How do I share Internet between my house and the guest house (80 feet away)?

I would like to share my Internet connection with people in the guest house (located 80 feet away).  

I do not want to run a cat5 cable from my house to the guest house.

Right now, I have a Linksys Wireless Access Point Router in my home.  This allows my laptop to connect wirelessly to the Internet.

What equipment would I need (in the guest house) to share the Internet connection?  Do I need an outside antenna on both houses?  Do I need a repeater?  Do I need a wireless bridge?

Your help is greatly appreciated.

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Darr247Connect With a Mentor Commented:
If the guest house's power originates from the same panel as the main house, look at the Linksys Powerline Kit.
The kit is model PLK200 and consists of 2 of the PLE200 units shown on this page:

In the main house one LAN port from your router hooks to one powerline unit, which then plugs into an unused receptacle. In the guest house the powerline plugs into another unused receptacle, then you can either plug one computer directly into the powerline unit, or plug a switch into the powerline unit to share it with a couple desktops, or plug another wireless AP into the powerline unit for WiFi use, or daisy chain another AP off a switch to share the powerline connection with desktops and provide WiFi.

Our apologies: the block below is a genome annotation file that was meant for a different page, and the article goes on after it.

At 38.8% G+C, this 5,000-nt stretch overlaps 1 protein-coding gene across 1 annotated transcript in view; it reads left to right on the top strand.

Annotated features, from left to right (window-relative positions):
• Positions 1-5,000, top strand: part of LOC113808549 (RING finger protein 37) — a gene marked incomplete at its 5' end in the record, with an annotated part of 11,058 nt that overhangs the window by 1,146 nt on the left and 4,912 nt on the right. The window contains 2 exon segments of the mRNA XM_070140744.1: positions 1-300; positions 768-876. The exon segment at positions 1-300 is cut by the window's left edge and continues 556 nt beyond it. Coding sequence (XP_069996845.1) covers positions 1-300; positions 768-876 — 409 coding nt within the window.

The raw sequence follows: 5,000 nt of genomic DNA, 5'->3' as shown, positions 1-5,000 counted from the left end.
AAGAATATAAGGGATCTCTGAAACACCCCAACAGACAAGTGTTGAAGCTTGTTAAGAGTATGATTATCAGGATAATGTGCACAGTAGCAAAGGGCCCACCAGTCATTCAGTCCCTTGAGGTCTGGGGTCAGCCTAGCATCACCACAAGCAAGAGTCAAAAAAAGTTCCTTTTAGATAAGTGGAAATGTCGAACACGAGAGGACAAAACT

If the guest house's sub panel does not feed off the main house's panel, but instead has its own tap off the transformer, the powerline units won't work for this. You might want to consult with an electrician if you're not sure, before purchasing the kit.
Other companies make similar ethernet over power units, but the PLE200's have the highest advertised speeds I've seen.
If the signal is strong enough from your house to reach 80 feet away then you only need a wireless card for the PC or laptop in the guest house.

If the signal is not strong enough, you need to get a second wireless access point for the guest house and then bridge wireless signal between your house and the guest house. It is a fairly simple job to implement this and the access point manual should explain how.

Hope this helps.
I agree, if the signal is able to reach to the guest house, then the laptops can pick it up and connect using their built-in wireless cards. From my experience, this may or may not work depending on terrain, wireless equipment power and quality and the obstructions and thickness of walls in between.

If you want to run Cat5 cabling or allow the PCs in the guest house to connect with a cable, then you will need a wireless bridge to pick up the wireless signal and convert it to a Cat5 Ethernet cable. This will get best signal if placed high in the guest house.

A repeater would be used if your signal from the house is not really strong enough, but you still want the PCs at the guest house to connect using wireless. The repeater needs to be placed up high, and simply picks up the wireless connection and retransmits it.

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A repeater would be best bet here, Just place the repeater near a window in the "guest" house as long as you still get signal, than its just a few wireless cards away from connectivity.